You did it. You got into law school and survived your 1L year. You finally let out a deep sigh after your last final before the reality sets in: you still have two more years of law school. Maybe the thought of two more years at your law school enthralls you. Or maybe you regularly fantasize about another law school. If the latter, then transferring law schools may be the right choice for you.
Should I transfer?
The reasons someone may consider transferring 1) run the gamut and 2) are unique to everyone. That being said, below are among the most common (and often the most compelling) reasons that people consider transferring.
Some people go into 1L with their sights already set on transferring. For these folks, their application cycle may not have turned out as expected, perhaps due to a low undergraduate GPA or LSAT score. The hope is that a strong 1L year would open the doors of higher ranked law schools that were not so friendly the first time around.
For others, they may begin considering transferring by the end of 1L because they’re not too hot about their law school. Students in this group may not like the location, culture, career support, or curriculum at their schools and hope to go somewhere that is a better fit. For these students, however, it is important to remember that some of the things they dislike about their law school may be common to all law schools. Transferring is not a cure-all!
There are also those who become enticed by the prospect of a higher ranked school after a strong academic performance their 1L year. And, finally, there are those for whom personal life changes render their current school a poor fit.
Pros and cons of transferring
When transferring schools, as with all choices in life, you win some and you lose some. First, there are lots of good things that can come with transferring schools. If transferring to a higher ranked school, you will gain access to the academic resources and faculty of your new school. You will also likely have greater access to legal opportunities that are brand conscious, such as clerkships and BigLaw jobs. You will have the benefit of having friends and contacts within two different law school communities. Finally, you’ll gain a fresh perspective on the law from a different legal community.
On the flip side, transferring law schools may cause you to miss out on certain opportunities such as moot court or Law Review. It’ll also involve making new friends, perhaps moving to a new place on short notice, and having to adjust to the culture and academics of a new school. Some transfer students may experience feelings of exclusion or imposter syndrome. Depending on your financial aid and scholarship circumstances at your current school, transferring may also come with a higher price tag.
Weighing these pros and cons of transferring is a very personal exercise, and the calculus comes out differently for everyone. But you should seriously think about these tradeoffs before deciding where or whether to apply.
What’s in a transfer application?
The components of the transfer application are generally similar if not identical to your 1L applications. However, the emphasis for transfer applicants shifts away from your undergraduate GPA and LSAT scores and toward your 1L GPA.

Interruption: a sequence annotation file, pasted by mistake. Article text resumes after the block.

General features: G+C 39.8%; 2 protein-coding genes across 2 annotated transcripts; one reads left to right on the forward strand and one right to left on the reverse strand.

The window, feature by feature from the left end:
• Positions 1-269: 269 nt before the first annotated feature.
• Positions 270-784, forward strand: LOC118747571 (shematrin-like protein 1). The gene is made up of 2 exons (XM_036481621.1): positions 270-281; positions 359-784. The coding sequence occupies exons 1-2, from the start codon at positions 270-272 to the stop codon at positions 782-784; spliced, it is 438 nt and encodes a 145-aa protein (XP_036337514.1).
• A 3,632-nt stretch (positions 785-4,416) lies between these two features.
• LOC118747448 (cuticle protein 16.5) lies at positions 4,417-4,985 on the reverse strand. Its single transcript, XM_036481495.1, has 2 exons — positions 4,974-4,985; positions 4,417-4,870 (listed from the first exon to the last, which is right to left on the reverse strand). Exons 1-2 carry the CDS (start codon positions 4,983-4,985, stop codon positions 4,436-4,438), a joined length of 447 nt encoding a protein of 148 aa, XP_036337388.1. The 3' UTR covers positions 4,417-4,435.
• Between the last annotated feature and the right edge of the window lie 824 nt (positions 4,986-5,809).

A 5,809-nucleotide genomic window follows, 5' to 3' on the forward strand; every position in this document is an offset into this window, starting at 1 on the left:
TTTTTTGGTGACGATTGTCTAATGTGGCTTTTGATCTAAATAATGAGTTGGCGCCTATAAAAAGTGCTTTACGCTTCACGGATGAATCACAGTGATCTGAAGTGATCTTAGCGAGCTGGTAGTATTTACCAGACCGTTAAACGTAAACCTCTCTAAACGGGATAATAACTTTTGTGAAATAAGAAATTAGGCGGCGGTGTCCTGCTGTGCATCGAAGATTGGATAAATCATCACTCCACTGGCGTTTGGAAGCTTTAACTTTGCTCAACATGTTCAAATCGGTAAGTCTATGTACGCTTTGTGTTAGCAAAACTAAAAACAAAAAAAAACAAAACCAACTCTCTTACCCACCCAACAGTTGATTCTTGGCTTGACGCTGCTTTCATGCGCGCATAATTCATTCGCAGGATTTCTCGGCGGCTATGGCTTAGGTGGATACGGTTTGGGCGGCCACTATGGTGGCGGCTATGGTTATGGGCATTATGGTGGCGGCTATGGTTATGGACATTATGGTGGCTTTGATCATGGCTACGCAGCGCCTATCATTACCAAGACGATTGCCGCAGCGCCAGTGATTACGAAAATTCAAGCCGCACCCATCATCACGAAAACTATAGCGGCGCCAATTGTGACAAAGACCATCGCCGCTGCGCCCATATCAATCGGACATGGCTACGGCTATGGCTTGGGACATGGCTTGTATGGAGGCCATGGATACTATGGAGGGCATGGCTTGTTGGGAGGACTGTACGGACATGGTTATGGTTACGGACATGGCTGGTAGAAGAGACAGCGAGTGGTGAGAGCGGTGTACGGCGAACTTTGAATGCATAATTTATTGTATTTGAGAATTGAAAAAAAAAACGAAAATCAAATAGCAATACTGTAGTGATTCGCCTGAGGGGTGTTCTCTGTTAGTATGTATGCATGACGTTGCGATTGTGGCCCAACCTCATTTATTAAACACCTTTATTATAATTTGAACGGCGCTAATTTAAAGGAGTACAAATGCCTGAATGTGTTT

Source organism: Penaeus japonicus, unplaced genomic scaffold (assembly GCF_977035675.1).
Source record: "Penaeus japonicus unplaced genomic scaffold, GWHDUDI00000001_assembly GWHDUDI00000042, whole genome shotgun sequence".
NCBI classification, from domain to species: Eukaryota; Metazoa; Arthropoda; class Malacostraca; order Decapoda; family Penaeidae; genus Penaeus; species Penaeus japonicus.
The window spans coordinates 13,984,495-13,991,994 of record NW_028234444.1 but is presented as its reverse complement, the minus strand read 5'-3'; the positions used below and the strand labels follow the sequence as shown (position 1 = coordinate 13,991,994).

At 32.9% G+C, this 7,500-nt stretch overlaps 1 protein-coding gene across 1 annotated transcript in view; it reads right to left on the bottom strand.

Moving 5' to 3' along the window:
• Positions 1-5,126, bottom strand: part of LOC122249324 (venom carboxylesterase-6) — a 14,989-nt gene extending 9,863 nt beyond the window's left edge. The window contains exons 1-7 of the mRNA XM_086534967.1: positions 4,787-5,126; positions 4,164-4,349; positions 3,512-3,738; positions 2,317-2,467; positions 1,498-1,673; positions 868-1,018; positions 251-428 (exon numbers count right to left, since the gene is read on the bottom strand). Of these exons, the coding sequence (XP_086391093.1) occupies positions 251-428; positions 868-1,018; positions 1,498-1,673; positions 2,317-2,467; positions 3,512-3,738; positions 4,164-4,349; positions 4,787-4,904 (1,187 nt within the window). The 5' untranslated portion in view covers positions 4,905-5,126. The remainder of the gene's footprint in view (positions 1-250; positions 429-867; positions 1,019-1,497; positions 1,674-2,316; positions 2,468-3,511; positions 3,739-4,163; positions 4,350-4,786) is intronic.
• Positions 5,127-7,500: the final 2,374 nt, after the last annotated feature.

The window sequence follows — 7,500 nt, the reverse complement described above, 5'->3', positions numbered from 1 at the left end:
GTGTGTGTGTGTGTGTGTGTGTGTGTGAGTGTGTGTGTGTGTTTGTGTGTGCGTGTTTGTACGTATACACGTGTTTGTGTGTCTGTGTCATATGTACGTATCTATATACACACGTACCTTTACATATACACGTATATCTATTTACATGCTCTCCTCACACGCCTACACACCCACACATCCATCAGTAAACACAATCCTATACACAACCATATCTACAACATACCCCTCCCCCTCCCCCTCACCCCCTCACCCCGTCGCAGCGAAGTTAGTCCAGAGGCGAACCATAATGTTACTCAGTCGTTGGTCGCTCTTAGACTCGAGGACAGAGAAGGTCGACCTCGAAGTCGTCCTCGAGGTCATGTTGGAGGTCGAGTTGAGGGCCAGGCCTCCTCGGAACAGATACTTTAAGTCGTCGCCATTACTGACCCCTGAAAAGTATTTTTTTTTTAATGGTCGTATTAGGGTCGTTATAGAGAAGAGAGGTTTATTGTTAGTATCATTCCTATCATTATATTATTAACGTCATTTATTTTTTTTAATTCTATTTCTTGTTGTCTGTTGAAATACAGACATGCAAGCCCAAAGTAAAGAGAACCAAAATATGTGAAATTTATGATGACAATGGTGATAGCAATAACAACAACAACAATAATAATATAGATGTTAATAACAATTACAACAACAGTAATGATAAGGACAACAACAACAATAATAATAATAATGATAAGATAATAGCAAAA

Letters of recommendation also continue to play a pivotal role in transfer recommendations. Most transfer students get all their letters of recommendation, usually three, from 1L professors. Some may get letters from 1L summer employers. Letters of recommendation from individuals who can speak to your legal work are generally preferable. When asking professors at your current school for letters of recommendation, approach the conversation delicately, understanding that they likely have a sense of allegiance to their institutions. Emphasize the opportunities you seek from a new law school rather than any reasons you are discontent with your current one.
Admissions pay special attention to your reasons for transferring as reflected in your personal statement. You should almost never recycle your 1L personal statement—you’ve made too much progress in your growth as a law student and future lawyer since then! Generally a strong transfer personal statement is straightforward and objective rather than a flowery and heart-tugging narrative. A foolproof formula is to start with why you chose law school, then discuss your 1L accomplishments and how they shaped your direction and goals within the law, and end with why the law school you are applying to would allow you to accomplish those goals.
Above all, your application should tell a story. Curate your application materials to form a cohesive narrative about yourself as an applicant. If you’re interested in international law, try to choose a law professor of a related discipline as a recommender, reflect international law activities in your resume, and write about these interests compellingly in your personal statement. Show your passion.
How do I start off strong as a transfer?
If you are fortunate enough to have a successful transfer application cycle and do choose to transfer, you want to hit the ground running at your new school. You need to be proactive in seeking opportunities at your new school.
And remember, whether or not you have a successful transfer cycle, embrace all the opportunities at your current school.
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